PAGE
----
Many participants in the survey rehashed the problem of "brandjacking", meaning the re-appropriation of their brand on the Web through the purchase of keywords. Hoteliers wish to regain control over referencing and recuperate their visibility on Internet. They want to see "it forbidden to use our commercial name to buy Google ad-words and advertising in our name on Internet" and are "dreaming" of a solution "so that the site Booking.com appears second in the search results, right after the professional site."

Finally, one of hoteliers'  battle horses concerns applied commission rates, which they consider to be too high. Some would thus like to "limit the percentage of the commission to 12%", or even adapt it to the number of stars, because at the current level "it prevents reinvestment in the property for maintenance and standards due to commissions that are too high, around 15% minimum of the price, VAT incl.," explains one hotelier.

Booking.com, a partner nonetheless



And yet, despite the conflicts, hoteliers do not question their relationship with the on-line reservation agency. In fact, 42% consider the platform an "additional sales channel" while 27% see it as a "good means to capture new clientèle". Inversely, 25% view the Web giant as a major impediment to their distribution, while 6% affirm they have never worked with it.



How do you perceive your relations with OTAs?



The online booking website thus remains an important partner for the profession, which simply wishes to be a bit more important in the relationship. "Booking is a very important partner. No one questions that. We need to succeed in regulating our relations with all OTAs," concludes one hotelier.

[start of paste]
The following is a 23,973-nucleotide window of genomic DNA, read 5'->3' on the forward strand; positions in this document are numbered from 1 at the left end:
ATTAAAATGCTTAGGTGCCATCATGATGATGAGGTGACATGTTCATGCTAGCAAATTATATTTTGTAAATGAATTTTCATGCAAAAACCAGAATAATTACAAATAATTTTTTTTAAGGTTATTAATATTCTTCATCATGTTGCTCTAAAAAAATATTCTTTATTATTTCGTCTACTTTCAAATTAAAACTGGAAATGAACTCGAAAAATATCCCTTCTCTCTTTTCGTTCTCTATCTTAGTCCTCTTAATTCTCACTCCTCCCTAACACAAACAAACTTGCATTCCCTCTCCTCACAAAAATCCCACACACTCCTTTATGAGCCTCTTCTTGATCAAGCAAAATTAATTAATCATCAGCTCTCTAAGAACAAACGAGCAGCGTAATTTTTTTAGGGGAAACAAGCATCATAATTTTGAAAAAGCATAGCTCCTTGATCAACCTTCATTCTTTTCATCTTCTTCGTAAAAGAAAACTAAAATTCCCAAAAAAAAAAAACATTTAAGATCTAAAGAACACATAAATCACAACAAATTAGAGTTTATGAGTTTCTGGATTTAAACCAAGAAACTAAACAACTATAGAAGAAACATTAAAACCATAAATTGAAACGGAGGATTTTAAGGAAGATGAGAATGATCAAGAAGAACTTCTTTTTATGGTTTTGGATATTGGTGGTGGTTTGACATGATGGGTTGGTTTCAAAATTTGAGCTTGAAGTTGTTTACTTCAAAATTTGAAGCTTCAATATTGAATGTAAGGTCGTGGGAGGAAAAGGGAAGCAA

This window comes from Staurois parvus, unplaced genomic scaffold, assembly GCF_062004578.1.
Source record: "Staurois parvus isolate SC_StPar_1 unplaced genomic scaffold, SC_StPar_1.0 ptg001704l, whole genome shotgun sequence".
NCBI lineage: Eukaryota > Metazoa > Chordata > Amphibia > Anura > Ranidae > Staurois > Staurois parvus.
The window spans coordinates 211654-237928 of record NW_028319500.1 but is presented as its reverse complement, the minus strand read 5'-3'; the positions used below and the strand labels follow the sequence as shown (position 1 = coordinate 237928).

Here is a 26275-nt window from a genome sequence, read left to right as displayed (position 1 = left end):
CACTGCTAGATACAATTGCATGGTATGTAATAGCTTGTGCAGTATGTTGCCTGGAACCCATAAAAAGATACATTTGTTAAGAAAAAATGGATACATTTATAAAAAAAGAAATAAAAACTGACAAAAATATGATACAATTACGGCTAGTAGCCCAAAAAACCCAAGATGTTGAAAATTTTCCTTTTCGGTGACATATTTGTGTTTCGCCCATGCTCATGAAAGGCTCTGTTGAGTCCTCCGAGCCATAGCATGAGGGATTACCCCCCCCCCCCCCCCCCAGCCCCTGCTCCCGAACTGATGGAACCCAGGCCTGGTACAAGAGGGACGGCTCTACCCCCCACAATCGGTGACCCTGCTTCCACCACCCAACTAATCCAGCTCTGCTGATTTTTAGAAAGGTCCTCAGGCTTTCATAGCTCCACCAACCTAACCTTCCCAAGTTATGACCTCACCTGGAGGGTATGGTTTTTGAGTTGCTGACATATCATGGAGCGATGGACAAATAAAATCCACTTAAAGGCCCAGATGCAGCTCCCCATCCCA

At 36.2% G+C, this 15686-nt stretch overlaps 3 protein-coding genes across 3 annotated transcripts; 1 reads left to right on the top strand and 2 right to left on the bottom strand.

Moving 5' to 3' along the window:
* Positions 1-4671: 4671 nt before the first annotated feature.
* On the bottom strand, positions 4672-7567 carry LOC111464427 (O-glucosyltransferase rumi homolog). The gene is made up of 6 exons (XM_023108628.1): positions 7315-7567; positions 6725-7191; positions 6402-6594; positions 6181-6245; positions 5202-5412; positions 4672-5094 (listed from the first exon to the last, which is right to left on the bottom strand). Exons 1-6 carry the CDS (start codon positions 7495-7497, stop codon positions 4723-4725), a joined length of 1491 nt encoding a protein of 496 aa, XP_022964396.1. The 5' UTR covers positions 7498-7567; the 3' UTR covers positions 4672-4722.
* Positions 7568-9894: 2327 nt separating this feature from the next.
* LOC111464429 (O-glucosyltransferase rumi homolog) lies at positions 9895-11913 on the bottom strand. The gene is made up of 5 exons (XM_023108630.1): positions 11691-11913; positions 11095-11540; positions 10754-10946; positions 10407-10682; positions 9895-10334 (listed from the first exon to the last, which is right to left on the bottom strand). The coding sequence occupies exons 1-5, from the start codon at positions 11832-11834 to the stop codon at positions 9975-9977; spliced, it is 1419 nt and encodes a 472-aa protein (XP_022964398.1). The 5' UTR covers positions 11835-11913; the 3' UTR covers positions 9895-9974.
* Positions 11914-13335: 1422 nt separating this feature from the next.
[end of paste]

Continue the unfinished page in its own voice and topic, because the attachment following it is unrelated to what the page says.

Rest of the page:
Some members in the profession recognize their share of the responsibility in the problems they are currently facing. "Generally speaking, the 'monster' created is only the result of past laziness and the current laziness of many 'amateur' hoteliers, who preferred to rely on the facilitated situation rather than travel to go see clients, or to develop efficient and lasting direct routes, even online with a real website, a real booking engine and real communications. Suppressing total parity is already a first important step in the effort to escape this diktat," summarizes one hotelier, before concluding: "It is not up to the authorities but to the hoteliers themselves, individually and collectively, to replace these intermediaries in the ranks that are rightly theirs, as wholesalers, and thus allotments with well-defined limits (like at the beginning before lazy hoteliers allowed themselves to be nibbled away at)".

It must be remembered that if hoteliers' expectations were particularly high with respect to this decision, in reality it is a first step forward: booking.com as much as the plaintiffs will have to find their places within the framework of regular meetings held to evaluate the efficiency, or lack thereof, of the initial steps taken regarding the competitive market situation. The measures required of the different actors on the market will thus need to evolve if they prove to be insufficient.

But while this decision marks the entry of this theme in the official agenda of national and European competition authorities, hoteliers were clearly hoping to go a bit further, starting now...

Also read:



  • New commitments for Booking.com in Europe